You are so
One good, one not so good.
Because I’m the last person to be picked up and the first to be dropped off, I sit at the back. Sitting at the back means that I’m able to really settle down into doze-mode without having to endure the swaying and listing that comes from sitting at the front in the passenger’s seat. This is a good thing, in case you're wondering.
Listening to the radio has changed because Lifter 2 listens to BBC’s Radio 1, a contemporary music programme hosted by chatty, snappy, chirpy, crappy DJs. So, every other day, I’m regaled with the sometimes amusing, often annoying voice of Chris Moyles instead of the soothing sounds of Radio 4’s Eddie Mair or John Humphrys.
Not being a Radio 1 listener means that until Lifter 2 came on to the scene, I’d not heard Chris Moyles before even though I’d heard about him before. The inflated salary, his popularity with the under 30s, his clever wittiness, the in-your-face style often bordering on rudeness, the gaffes such as the one where Halle Berry accused him of being a racist. But, not having heard the specific program in question, I’d have missed the recent furore about his use of the word ‘gay’ to mean ‘lame’ or ‘rubbish’ had I not read about it on several blogs that I read.
In response to complaints about his use of the word, the BBC Board of Governors have come out in support of him saying that his use reflects contemporary use of the word amongst today’s youth. Gay rights and Anti-bullying organisations have decried this support saying that were the word to signify another minority, eg blacks, instead of gays, they'd not have supported it. And although they know that it’s used by today’s teenagers to signify ‘lame’, often unthinkingly as regards the homophobic connotation, supporting that interpretation sends the wrong message to the youth where school bullying of gays isn’t uncommon and where allowing a derogatory interpretation of the word may contribute towards the negative self-image many young gays have of themselves.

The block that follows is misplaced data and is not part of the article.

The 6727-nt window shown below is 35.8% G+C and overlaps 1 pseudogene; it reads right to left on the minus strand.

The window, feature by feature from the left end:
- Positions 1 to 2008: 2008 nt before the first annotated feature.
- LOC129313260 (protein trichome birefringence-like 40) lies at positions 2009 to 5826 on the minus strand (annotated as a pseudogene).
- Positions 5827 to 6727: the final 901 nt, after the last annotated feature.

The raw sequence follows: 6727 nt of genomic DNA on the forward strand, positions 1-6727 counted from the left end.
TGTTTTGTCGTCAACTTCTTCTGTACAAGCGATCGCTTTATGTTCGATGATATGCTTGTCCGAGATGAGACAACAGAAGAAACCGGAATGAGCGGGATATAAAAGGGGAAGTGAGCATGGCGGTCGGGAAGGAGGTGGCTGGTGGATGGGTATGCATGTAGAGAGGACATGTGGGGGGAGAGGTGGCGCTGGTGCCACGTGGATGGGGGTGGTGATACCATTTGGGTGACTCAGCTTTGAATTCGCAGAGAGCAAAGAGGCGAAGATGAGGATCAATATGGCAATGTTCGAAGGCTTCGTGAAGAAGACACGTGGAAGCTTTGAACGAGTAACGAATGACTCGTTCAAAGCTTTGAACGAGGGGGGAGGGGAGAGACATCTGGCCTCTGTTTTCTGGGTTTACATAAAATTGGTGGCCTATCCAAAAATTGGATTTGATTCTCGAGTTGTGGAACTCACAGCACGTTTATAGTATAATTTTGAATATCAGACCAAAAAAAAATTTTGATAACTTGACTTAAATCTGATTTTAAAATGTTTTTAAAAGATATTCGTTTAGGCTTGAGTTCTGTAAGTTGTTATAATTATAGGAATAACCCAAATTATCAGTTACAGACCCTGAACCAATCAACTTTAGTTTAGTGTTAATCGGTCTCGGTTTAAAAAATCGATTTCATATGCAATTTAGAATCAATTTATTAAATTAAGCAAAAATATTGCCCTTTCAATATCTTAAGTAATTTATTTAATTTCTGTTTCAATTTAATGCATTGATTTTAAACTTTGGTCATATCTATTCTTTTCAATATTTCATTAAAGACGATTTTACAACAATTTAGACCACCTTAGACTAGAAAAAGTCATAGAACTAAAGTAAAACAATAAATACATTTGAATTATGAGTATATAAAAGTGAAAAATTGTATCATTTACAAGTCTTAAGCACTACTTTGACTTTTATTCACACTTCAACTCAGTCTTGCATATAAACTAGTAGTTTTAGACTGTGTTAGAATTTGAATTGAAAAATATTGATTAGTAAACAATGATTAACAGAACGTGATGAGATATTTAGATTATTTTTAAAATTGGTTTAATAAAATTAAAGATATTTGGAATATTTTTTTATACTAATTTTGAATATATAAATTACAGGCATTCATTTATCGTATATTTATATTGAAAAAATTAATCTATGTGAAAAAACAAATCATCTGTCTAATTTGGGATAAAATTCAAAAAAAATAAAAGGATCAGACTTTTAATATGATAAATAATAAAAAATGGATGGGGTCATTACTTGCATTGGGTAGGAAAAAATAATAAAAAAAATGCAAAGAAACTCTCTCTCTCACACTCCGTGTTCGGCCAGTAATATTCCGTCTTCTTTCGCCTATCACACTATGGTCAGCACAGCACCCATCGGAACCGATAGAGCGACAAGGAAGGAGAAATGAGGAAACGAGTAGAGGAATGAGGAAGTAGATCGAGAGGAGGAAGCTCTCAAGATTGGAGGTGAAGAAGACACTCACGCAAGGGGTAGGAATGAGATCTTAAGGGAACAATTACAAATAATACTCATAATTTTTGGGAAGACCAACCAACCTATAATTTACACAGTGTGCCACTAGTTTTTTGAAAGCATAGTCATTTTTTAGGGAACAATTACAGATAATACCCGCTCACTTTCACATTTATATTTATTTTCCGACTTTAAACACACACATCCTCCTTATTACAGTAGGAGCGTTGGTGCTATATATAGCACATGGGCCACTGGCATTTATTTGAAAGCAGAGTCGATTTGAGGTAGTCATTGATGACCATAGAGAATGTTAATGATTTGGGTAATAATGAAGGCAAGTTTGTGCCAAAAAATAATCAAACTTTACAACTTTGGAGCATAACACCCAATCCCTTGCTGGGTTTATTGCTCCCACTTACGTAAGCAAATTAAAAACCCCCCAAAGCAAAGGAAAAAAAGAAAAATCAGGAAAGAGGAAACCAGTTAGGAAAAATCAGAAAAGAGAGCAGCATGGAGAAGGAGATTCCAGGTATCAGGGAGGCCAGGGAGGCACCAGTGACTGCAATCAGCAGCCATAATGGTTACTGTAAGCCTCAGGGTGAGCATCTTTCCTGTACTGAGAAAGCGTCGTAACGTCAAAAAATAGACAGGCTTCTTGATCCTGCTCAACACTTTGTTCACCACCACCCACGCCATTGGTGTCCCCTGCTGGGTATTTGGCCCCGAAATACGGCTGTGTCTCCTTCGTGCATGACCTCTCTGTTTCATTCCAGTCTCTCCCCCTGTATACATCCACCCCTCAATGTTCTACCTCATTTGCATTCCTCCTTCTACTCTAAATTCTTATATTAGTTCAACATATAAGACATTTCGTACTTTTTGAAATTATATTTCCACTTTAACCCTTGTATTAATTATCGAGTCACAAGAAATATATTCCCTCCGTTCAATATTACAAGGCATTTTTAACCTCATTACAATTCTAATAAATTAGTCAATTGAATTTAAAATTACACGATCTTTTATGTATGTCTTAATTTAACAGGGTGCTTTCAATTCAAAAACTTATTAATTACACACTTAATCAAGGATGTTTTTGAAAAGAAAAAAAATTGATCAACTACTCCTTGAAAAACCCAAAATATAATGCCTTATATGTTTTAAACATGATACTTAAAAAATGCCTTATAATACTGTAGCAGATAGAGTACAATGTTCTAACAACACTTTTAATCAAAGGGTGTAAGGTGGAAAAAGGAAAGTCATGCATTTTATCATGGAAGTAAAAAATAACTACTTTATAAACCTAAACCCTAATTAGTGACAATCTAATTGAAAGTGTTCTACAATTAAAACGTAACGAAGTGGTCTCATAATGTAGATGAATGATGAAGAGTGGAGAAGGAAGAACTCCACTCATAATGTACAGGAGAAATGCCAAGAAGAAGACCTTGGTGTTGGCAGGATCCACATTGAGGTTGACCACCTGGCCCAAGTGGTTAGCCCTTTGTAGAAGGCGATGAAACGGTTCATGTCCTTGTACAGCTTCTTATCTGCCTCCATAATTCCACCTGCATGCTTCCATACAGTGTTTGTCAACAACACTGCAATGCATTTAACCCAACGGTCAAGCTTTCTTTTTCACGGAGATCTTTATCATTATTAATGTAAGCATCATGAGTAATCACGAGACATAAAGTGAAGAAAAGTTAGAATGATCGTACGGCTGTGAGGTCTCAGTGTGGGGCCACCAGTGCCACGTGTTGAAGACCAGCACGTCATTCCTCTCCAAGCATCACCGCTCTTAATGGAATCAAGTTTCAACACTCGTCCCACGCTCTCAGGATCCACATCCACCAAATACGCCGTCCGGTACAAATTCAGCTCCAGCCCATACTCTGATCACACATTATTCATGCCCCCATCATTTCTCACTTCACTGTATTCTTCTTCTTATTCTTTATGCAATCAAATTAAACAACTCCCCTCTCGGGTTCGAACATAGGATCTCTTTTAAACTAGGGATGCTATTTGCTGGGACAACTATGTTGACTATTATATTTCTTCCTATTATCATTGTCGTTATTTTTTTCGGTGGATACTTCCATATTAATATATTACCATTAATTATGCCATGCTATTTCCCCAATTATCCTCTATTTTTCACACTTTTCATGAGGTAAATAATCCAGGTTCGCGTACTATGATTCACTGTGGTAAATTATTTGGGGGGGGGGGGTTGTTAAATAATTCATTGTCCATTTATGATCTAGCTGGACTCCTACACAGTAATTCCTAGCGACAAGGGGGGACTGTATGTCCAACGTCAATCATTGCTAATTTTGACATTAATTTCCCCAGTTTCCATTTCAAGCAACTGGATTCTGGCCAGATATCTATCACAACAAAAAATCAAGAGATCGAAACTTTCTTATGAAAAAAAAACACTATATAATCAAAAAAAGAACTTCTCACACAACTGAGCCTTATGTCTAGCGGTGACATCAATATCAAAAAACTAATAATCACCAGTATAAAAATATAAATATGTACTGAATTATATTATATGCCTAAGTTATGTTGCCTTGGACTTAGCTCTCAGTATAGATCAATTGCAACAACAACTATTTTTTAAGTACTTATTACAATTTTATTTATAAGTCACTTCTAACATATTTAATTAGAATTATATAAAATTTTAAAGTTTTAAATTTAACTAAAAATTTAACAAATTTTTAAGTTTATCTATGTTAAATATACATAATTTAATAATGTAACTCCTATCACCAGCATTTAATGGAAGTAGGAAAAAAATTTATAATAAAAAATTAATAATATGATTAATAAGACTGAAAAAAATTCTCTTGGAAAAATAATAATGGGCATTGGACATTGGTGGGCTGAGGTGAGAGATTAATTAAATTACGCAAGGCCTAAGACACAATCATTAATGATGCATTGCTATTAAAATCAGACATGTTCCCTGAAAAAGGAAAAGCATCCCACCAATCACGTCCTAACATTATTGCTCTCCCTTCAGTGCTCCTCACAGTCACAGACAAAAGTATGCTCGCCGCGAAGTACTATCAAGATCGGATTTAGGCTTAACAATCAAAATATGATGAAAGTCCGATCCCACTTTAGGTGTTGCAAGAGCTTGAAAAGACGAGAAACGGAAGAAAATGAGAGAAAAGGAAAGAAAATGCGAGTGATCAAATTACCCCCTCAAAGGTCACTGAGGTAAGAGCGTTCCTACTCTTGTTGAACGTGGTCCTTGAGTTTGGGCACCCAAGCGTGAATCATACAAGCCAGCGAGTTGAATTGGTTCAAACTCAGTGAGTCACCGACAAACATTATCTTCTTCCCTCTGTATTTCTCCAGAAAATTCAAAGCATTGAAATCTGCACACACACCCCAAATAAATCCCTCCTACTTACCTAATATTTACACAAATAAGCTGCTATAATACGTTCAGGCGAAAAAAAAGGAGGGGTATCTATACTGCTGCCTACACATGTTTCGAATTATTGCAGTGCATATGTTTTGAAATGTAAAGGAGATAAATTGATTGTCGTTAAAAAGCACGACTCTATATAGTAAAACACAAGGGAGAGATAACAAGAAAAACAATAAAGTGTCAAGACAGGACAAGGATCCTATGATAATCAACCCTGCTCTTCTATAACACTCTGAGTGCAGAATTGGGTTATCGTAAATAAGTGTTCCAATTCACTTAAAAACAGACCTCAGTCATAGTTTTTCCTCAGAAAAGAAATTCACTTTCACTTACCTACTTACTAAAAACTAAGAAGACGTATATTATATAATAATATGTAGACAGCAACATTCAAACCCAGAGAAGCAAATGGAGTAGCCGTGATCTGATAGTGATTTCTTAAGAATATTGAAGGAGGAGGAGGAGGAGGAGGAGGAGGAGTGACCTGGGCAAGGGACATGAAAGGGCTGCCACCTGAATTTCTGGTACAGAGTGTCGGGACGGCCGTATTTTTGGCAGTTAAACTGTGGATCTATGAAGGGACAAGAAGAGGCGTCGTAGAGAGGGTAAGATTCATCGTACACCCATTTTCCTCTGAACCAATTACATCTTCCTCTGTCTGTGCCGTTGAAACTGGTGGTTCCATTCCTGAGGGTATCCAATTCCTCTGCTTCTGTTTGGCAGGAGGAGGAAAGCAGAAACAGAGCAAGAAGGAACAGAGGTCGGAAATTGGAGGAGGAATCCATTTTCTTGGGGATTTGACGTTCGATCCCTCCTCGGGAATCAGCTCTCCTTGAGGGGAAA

I’ve heard my daughter use the word in that way and seen how surprised she looked when my son pulled her up about it. She’d used it unthinkingly, oblivious to how it could be offensive to gay people.
Uroskin has this to say about the issue:
Oh dear, precious queens up in arms about cultural appropriation. How deliciously ironic after all those protestations over the last 50 years by heteros shocked by the redefinition of the word to mean something not quite what they envisaged the word to mean.
I've never liked the word to describe my particular passion, because it always sounded so innocuous, so bland, so white picket fenced and completely out of step with my particular tastes, smells, sounds and vision in man on man action. So I have no particular problem with the re-definition: language use will always evolve and it will involve fashions among the young and brainless which no-one should be upset about.
The "nigger" analogy doesn't compute, because that is about the appropriation of the insulting term by the targeted minority (as queer is). "Gay" has outlived its usefulness and should in future only be used to denote a marriage arrangement that isn't "sad" (i.e. heterosexual)
Lubin says this:
It's hard enough to get through your teens when you're gay - but at least when I was growing up, "gay" just meant fancying people of the same sex. Now there is no word which means that and has a positive association. We no longer have a word left that isn't tainted in some way ("homosexual" has a criminal-medical-condition etymology, we can discount the hundreds of words like "faggot", "batty-boy" and "puff" which are straight-forwardly derogative and even the reclaimed "queer" is still used negatively by many people). How are gay people supposed to forge a positive self-image it there are no good labels?
Uroskin is mostly right when he says ‘language use will always evolve and it will involve fashions among the young and brainless which no-one should be upset about’ but so is Lubin when he says ‘now there is no word which means that and has a positive association’. While it may be impossible to change the development of meanings in the language, I’d venture that it’s really not a good thing for the BBC to defend the use of the new meaning of ‘gay’ while there isn’t an alternative word that doesn’t have a negative connotation.
It seems strange that the BBC, often accused of pandering to the PC police, should take this stance on the use of ‘gay’. Despite being a great fan of the BBC, I shouldn’t be surprised as their obsession with World War II has definitely contributed towards the anti-German sentiments in this country. Sentiments that have increased in recent years rather than having subsided as World War II fades away.
How strange that I should be ‘forced’ to listen to Chris Moyles just as this controversy has come about.